Scottish Power Accused Of Deliberately Failing To Repay Customers £79m

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It hasn’t been too long since Scottish Power was the subject of an inquiry into their energy prices — the results of which determined that the company was overcharging customers who chose to pay via Direct Debit. However, the worst isn’t over for the Glasgow based energy provider which makes up one of the United Kingdom’s Big Six. Scottish Power is facing even more pressure from legal bodies and politicians as they look into its repayments.

Scottish Power has a five-year Power Plan that provides warranties on electrical goods such as fridges and washing machines. The energy provider promises customers that they can claim back the full cost of the warranty if they have not made a claim on it within five years. However, 625,000 customers have not been paid the money promised to them which in total amounts to £79 million.

The money has been owed for over a decade. Liquidators have been chasing it for almost as long, but have hit several snags along the way. Two companies involved went bust in this time and could not assist them. Originally, they accepted a settlement of £6 million from Scottish Power for their part in the scheme. But fresh evidence appears to suggest that this is only a fraction of the sum they really owed in this money-back guarantee.

The fresh evidence acquired by liquidators allegedly shows that Scottish Power was the driving force behind the scheme. They also suggest that Scottish Power benefited by tens of millions of pounds at the expense of their own customers when it eventually fell apart. It has caused nine MPs, including the consumer minister of the Labour Party Gerry Sutcliffe, to write to the business secretary Vince Cable and demand that a full inquiry be launched into what happened a decade ago.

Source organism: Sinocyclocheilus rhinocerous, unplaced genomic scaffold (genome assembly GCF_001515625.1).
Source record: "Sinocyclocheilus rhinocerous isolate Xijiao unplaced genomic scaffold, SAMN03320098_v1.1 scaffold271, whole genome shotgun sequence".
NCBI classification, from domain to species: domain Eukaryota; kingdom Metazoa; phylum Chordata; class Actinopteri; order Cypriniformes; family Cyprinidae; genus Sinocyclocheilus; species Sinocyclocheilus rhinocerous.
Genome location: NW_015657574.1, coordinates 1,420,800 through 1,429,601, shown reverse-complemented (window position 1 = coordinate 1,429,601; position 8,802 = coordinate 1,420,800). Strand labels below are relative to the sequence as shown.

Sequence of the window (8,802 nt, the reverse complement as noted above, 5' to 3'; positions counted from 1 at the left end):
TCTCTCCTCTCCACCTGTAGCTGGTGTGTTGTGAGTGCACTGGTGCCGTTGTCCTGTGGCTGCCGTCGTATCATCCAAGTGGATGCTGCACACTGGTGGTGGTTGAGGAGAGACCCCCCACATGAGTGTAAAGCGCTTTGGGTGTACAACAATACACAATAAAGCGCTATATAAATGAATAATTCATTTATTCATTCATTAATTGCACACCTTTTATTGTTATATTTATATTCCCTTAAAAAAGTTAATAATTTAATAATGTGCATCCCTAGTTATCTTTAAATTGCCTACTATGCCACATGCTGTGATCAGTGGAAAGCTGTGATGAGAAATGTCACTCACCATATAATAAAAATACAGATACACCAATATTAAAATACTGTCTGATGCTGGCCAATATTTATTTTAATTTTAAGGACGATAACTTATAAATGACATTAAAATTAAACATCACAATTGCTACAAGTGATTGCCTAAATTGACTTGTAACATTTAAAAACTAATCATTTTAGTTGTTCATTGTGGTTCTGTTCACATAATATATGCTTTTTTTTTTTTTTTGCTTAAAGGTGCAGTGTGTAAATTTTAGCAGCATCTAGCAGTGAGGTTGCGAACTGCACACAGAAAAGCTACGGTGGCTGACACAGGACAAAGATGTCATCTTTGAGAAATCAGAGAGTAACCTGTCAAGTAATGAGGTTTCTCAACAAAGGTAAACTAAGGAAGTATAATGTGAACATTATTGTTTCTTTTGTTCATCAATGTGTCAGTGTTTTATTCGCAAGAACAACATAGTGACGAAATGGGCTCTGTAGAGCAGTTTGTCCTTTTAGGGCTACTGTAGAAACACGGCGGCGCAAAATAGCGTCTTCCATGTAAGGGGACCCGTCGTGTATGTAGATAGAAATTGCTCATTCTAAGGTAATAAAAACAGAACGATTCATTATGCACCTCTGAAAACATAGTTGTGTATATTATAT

Meanwhile, liquidators have sent their findings to the Financial Conduct Authority as well as various criminal authorities. They claim that there may have been fraudulent misrepresentations prior to the company’s settlement in 2004.

Liquidators from the MacDonald partnership said:

“When Scottish Power realised the cost of making cash-back payments was spiraling out of control, it deliberately evaded its liability. As a result, it avoided the need to issue a profits warning, and consumers lost out.”

Scottish Power released a statement to defend their scheme. It said:

“We emphasise that the PowerPlan extended warranty scheme, which was one of a number of very similar extended warranty products offered by retailers across the industry, did not involved any wrongdoing by Scottish Power.”

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